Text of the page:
Until recently, there was little danger of confusing SEC filings with anything interesting — say a best-selling novel or a hard-hitting newspaper story. In the days before the scandals, plowing through SEC documents, such as 10-Qs, 10-Ks and proxy statements, required a particular kind of patience and a peculiar appetite for nitty-gritty detail: “So they've decided to capitalize rather than expense this. Very interesting.”
However, as one of those freaks who actually enjoy time with regulatory filings, I am here to tell you that the world of SEC documents is boring no more. In fact, if you find the right company at the right time, they can be downright entertaining — as well as profitable.
Bigger is Better
One of the things that has changed about the filings in the last few years is that they have grown substantially in size. Exhibit A: General Electric's third quarter 10-Q. At nearly 100 pages, it's three times as large as the one GE filed for the 2002 third quarter. Packed into those extra pages are rich (no pun intended) details on the inner-workings of one of America's largest companies — much more interesting stuff than I found in Jack Welch's best-selling biography.
GE is not alone on this account. In the extra pages of their filings, an increasing number of other firms are airing all sorts of dirty laundry, and it can make for some interesting reading. Of course, most of the good stuff is buried in the fine print (that is, the footnotes) — an area that many companies assume, correctly enough, that few people bother to read.
Except for me.
Every weekday, I pore over new filings, looking for juicy tidbits that investors can use to make more intelligent stock-buying decisions. The main goal of this research is to inform my writings on the subject (I've authored an investor's guide and I maintain a Web site, footnoted.org). But in my travels, I've also picked up more than a little insight into how to manage my personal investments.
For starters there's this: Instead of relying on gut reactions based on skims of company numbers, I now understand the value of taking the time to understand what's really going on within the financials of a potential investment. If the fine print also delivers some salacious information — over-the-top perks of upper-level managers, hyper-creative accounting — all the better.
Where Credit's Due
Here's one example of a benefit of reading the fine print. In early November CompuCredit, a fast-growing secured-credit card issuer, issued a press release trumpeting estimate-beating earnings of $1.11 per share. The news gave its stock a 20 percent bump to $24. However, the company also had some bad news to tell: At the SEC's insistence, CompuCredit needed to revise its revenue-recognition practices, which apparently were resulting in some chickens being counted before they were fully hatched. Despite the fact that this news was released the same day as the earnings, CompuCredit did not mention it in the earnings press release. Instead, it filed an amended 10-Q and 10-K. As a result, few investors had anything but a rosy picture of the company, when in fact they should be probably be viewing its results with some skepticism.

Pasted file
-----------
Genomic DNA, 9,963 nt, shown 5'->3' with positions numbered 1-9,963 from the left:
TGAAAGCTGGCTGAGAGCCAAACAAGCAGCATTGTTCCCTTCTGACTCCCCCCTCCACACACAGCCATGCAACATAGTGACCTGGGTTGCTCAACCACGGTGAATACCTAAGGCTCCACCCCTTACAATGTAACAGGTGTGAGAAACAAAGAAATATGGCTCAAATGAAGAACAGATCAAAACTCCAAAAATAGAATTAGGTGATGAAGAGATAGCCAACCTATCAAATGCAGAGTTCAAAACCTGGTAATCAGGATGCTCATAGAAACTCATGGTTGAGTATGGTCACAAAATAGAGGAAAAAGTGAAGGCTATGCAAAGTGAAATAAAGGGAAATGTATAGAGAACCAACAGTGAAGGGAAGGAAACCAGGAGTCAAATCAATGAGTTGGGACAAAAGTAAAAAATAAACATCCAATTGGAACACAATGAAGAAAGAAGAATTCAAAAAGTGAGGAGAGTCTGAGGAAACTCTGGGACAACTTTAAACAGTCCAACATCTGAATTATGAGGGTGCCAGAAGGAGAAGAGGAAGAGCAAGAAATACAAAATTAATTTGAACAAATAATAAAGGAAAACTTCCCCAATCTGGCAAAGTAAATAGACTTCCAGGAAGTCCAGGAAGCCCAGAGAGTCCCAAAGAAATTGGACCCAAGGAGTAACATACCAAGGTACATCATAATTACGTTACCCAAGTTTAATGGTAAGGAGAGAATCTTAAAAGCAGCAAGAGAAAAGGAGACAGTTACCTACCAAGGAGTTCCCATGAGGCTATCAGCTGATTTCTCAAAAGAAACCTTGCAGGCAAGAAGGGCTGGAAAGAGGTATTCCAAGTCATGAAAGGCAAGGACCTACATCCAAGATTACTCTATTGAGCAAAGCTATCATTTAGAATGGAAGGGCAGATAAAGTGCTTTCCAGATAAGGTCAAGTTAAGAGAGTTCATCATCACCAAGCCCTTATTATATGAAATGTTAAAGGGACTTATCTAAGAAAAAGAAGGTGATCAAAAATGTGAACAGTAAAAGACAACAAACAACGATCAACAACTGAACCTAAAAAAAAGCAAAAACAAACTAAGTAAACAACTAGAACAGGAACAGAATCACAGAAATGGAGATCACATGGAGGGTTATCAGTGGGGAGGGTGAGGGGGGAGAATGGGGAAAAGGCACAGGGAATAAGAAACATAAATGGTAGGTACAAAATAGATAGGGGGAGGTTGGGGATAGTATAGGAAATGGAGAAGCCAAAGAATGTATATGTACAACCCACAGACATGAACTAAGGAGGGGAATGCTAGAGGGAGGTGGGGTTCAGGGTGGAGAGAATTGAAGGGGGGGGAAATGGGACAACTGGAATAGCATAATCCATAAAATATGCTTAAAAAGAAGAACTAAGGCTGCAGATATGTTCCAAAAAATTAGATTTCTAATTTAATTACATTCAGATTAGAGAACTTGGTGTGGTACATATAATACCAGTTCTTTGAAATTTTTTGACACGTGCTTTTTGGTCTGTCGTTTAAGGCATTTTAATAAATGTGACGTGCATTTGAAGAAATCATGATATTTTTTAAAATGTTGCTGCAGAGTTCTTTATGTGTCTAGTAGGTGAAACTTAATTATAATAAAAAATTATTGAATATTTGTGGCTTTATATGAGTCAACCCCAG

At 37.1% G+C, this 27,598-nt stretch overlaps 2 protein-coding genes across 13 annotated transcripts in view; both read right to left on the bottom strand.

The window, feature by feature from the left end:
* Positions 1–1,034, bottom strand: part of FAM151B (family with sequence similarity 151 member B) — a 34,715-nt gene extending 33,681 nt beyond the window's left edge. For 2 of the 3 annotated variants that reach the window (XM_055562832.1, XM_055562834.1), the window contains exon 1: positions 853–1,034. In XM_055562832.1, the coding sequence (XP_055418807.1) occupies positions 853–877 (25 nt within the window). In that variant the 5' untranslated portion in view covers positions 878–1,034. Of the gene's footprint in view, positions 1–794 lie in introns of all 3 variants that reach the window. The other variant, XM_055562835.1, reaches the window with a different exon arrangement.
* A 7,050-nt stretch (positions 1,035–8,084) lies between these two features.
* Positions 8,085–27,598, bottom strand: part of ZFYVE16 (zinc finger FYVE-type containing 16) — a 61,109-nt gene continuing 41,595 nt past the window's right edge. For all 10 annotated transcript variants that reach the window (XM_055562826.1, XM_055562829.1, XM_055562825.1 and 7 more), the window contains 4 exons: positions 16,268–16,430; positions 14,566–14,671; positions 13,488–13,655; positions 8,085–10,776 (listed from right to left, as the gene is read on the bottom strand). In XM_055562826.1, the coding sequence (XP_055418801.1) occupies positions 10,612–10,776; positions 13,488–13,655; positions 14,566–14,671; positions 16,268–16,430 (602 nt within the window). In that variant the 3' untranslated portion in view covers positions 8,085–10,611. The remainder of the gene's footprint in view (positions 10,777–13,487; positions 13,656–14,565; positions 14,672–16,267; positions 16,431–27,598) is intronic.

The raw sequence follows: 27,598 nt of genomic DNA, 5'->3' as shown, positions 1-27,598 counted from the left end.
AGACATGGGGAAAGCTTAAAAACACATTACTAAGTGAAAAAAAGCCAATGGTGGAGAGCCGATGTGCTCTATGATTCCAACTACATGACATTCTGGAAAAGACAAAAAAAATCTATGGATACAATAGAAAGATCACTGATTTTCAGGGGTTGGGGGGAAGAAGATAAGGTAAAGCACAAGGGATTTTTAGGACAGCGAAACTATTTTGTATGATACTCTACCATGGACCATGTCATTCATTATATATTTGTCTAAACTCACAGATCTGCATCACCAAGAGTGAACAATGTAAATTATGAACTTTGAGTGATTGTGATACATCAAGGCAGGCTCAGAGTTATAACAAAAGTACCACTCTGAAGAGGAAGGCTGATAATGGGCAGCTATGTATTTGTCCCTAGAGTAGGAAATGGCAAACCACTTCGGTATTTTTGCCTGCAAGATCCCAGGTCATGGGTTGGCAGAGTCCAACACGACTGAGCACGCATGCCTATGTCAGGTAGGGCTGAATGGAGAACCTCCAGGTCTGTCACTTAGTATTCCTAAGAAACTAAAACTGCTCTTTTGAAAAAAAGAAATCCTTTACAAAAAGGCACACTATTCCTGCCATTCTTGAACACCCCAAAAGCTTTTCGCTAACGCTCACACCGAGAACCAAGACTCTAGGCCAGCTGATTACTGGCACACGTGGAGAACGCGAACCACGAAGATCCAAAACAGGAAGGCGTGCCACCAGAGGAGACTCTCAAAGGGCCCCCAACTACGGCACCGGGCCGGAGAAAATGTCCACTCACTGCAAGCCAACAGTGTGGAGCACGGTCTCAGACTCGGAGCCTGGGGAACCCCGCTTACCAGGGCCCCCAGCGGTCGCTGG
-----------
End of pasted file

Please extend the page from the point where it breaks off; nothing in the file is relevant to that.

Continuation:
Of course, not every company uses the regulatory filings to obfuscate. Some, like Microsoft, strive for clear, concise filings that average investors can understand. Still, even for the most forthcoming of companies, there seems no shortage of attention-grabbing detail for those who are willing to invest the time uncovering it.
For instance, Krispy Kreme's former CEO and a former company director recently received $67.5 million from the company for six stores in Dallas and Shreveport, La. Whether this transaction masks impropriety — and I have no knowledge whether it does or does not — it still gives investors an important starting point for finding out (a) the average fetching price of a Krispy Kreme store or (b) a way in which executive compensation might be delivered on the QT.
Eventually, corporate executives will start paying closer attention to this kind of thing and how it looks to ordinary investors. Until then, get out your magnifying glasses.
Michelle Leder is a freelance journalist and author of Financial Fine Print: Uncovering a Company's True Value. She also maintains a Web site, footnoted.org.